We're Looking For a Few Good Bloggers

blogger recruitment poster

Do you enjoy reading classics and finding forgotten classics? Do you want to share your latest bookish discoveries with other readers?

If you answered yes to these questions, we'd love to have you contribute to The Project Gutenberg Project!

How to apply

Send me (Tasha) an email at kitty fischer [at] gmail [dot] com with the following information:

  • Introduce yourself
  • Tell me about your blog/s (if you have one)
  • What's the first book/short story/poem you'd like to write about for PGP? Keep in mind we do allow cross-postings.

Applications will be open between March 21st and April 1st, 2014. Apply today, we'd love to have you!

Wednesday, March 19, 2014

If You Love Jane Austen

emily eden
I thought this would be of interest to some of you--a memoir recommendation for lovers of Jane Austen.

Read the full post by Pamela Toler at Wonders & Marvels.

Tuesday, March 18, 2014

Review: THE POWER HOUSE by John Buchan

book cover Original Publication Date: 1913

Genre: mystery

Topics: civilization, espionage

Review by heidenkind:

Sir Edward Leithen, barrister and MP, is hunting with his friends in Scotland. After a few drinks, the men folk start trading stories of all the adventures they've had in exotic locales like Spain, Greece, and Jamaica. Then Sir Edward's like, "You guys are so lucky, I never get to go anywhere or do anything. Oh, right, except for that one time I SINGLE-HANDEDLY BROUGHT DOWN A CABAL ORGANIZATION OF ANARCHISTS INTENT ON THE DESTRUCTION OF WESTERN CIVILIZATION."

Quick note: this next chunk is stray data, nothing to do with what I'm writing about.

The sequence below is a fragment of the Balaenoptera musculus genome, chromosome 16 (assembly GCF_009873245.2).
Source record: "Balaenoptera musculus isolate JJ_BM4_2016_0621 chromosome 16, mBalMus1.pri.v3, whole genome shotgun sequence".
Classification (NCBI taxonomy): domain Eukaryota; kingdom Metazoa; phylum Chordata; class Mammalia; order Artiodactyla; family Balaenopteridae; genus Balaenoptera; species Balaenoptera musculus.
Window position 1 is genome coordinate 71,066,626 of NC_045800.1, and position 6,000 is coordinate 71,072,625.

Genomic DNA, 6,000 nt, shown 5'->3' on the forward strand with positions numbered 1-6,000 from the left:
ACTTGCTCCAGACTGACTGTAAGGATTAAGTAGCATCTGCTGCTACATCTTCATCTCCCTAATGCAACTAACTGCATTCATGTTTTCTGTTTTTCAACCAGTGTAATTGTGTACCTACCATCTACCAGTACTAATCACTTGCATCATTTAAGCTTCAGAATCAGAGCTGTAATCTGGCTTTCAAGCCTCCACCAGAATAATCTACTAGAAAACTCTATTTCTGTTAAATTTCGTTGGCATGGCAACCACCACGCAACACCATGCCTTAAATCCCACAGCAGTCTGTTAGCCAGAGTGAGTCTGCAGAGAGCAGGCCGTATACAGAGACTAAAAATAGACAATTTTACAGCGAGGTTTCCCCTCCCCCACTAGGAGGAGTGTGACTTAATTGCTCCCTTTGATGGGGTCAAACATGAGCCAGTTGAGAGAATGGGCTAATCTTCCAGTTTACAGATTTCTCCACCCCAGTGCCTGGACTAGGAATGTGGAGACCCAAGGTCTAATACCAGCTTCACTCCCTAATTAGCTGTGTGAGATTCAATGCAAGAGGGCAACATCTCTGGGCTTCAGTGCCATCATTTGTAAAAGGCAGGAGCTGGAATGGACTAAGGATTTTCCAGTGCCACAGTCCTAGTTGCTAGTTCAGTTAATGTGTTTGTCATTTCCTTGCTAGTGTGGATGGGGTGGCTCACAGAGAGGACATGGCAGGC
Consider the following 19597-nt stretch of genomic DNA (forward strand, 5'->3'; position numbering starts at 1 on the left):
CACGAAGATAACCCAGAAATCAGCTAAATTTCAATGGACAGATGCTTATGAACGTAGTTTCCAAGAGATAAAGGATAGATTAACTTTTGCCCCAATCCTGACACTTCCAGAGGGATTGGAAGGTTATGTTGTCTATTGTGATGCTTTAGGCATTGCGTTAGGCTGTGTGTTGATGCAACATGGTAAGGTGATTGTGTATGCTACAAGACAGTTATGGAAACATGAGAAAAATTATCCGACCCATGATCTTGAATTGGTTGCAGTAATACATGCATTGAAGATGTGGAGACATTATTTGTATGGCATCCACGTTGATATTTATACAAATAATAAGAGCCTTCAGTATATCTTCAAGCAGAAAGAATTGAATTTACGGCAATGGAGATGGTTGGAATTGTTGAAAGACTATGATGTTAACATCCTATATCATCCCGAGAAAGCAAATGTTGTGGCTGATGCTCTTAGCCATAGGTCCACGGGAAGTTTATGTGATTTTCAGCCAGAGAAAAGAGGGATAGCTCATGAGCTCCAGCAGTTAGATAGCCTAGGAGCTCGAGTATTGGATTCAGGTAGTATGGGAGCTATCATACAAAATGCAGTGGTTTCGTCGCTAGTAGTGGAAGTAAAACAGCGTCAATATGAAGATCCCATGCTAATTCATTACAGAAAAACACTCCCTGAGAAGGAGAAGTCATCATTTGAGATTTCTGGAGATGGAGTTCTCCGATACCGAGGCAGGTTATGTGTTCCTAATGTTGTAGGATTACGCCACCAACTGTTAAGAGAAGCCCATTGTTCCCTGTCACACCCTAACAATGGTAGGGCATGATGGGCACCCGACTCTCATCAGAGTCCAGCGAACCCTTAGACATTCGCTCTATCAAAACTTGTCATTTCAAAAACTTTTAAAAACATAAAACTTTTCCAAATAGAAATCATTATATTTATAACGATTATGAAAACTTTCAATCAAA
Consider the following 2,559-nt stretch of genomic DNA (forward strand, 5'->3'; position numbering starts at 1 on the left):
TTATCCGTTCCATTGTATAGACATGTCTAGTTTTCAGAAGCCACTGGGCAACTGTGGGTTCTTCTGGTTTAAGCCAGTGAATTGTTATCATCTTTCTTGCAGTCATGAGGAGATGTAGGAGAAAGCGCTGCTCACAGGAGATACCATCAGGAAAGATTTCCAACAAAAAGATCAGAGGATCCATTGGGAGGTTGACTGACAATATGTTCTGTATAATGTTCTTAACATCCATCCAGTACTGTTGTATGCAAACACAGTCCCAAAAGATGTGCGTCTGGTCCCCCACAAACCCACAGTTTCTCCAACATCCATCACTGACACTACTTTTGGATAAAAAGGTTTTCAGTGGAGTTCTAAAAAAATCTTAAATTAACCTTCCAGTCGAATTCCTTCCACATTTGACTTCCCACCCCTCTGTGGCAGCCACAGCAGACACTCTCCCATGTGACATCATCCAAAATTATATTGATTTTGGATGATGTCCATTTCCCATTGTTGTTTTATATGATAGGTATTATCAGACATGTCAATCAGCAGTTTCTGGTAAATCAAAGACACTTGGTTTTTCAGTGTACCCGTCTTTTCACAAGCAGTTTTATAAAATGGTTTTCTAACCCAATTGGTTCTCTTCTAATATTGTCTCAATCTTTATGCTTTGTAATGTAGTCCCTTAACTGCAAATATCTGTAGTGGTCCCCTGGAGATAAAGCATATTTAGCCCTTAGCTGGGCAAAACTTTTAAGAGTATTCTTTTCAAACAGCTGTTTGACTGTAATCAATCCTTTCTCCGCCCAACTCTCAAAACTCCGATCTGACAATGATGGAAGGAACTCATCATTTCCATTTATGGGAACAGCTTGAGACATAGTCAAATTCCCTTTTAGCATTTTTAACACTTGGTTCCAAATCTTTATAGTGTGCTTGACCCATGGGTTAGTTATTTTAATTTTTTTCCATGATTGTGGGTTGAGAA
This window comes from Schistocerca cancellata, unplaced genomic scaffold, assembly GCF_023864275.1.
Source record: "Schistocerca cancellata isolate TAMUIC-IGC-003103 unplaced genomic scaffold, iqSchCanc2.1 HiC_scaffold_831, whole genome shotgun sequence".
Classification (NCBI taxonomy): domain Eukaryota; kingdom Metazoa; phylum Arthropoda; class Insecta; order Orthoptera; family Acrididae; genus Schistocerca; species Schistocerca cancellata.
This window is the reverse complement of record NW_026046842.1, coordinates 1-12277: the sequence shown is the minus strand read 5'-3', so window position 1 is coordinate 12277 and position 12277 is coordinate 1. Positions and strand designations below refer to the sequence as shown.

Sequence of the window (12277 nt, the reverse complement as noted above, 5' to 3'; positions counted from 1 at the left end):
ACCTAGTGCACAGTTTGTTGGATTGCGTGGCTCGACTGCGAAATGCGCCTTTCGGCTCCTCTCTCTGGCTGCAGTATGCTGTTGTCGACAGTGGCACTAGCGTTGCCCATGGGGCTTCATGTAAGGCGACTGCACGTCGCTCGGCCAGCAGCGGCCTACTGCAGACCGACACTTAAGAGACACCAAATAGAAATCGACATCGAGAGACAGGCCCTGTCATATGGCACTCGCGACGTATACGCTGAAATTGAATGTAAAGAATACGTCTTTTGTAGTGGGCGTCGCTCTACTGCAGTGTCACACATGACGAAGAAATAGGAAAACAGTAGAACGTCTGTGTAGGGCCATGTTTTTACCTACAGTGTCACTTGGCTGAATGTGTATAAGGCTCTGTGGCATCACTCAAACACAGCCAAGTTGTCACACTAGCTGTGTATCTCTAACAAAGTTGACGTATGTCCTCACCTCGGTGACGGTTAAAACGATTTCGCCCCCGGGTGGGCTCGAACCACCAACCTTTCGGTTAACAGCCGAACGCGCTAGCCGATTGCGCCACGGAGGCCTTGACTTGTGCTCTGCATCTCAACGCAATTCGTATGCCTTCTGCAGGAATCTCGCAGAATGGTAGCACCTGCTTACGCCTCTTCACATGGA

drop the mic
BOOM, bitches.

I enjoyed The 39 Steps, John Buchan's most well-known novel, and have been planning to dig into more of Buchan's work for awhile now (awesome random thing that has nothing to do with this review: When I first read The 39 Steps I tweeted about how much I liked it, and Buchan's great-grandson tweeted me back out of the blue to say thank you! That's one of the cooler things that's happened to me on Twitter). The problem was I didn't know where to start. Then I ran across The Power House, the first in the Leithen series, on Librivox and decided to give it a try. It wasn't as gripping a read as The 39 Steps, but it was fun.